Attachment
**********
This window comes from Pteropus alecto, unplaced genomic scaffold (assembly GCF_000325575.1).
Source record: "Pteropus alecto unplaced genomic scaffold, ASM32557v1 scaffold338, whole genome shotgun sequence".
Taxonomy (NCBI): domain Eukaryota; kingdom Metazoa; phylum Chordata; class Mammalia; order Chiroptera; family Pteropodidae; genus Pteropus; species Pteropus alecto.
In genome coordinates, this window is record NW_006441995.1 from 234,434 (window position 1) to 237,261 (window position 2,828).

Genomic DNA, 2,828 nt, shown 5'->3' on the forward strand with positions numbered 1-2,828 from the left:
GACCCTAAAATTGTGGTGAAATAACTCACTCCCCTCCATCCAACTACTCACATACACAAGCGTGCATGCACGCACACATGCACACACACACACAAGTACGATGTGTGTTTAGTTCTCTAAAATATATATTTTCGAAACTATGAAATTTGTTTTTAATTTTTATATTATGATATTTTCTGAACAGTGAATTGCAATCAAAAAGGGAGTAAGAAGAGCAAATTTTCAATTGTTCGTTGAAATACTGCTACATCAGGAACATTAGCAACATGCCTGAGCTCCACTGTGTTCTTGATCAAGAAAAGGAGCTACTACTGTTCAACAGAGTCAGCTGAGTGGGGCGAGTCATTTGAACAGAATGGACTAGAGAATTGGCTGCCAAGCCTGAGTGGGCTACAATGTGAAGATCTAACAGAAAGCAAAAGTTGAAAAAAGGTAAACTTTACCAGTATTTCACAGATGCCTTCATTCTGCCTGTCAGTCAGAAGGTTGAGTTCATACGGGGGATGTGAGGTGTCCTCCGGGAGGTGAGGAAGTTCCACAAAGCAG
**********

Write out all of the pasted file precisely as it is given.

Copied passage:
This window comes from Pteropus alecto, unplaced genomic scaffold (assembly GCF_000325575.1).
Source record: "Pteropus alecto unplaced genomic scaffold, ASM32557v1 scaffold338, whole genome shotgun sequence".
Taxonomy (NCBI): domain Eukaryota; kingdom Metazoa; phylum Chordata; class Mammalia; order Chiroptera; family Pteropodidae; genus Pteropus; species Pteropus alecto.
In genome coordinates, this window is record NW_006441995.1 from 234,434 (window position 1) to 237,261 (window position 2,828).

Genomic DNA, 2,828 nt, shown 5'->3' on the forward strand with positions numbered 1-2,828 from the left:
GACCCTAAAATTGTGGTGAAATAACTCACTCCCCTCCATCCAACTACTCACATACACAAGCGTGCATGCACGCACACATGCACACACACACACAAGTACGATGTGTGTTTAGTTCTCTAAAATATATATTTTCGAAACTATGAAATTTGTTTTTAATTTTTATATTATGATATTTTCTGAACAGTGAATTGCAATCAAAAAGGGAGTAAGAAGAGCAAATTTTCAATTGTTCGTTGAAATACTGCTACATCAGGAACATTAGCAACATGCCTGAGCTCCACTGTGTTCTTGATCAAGAAAAGGAGCTACTACTGTTCAACAGAGTCAGCTGAGTGGGGCGAGTCATTTGAACAGAATGGACTAGAGAATTGGCTGCCAAGCCTGAGTGGGCTACAATGTGAAGATCTAACAGAAAGCAAAAGTTGAAAAAAGGTAAACTTTACCAGTATTTCACAGATGCCTTCATTCTGCCTGTCAGTCAGAAGGTTGAGTTCATACGGGGGATGTGAGGTGTCCTCCGGGAGGTGAGGAAGTTCCACAAAGCAG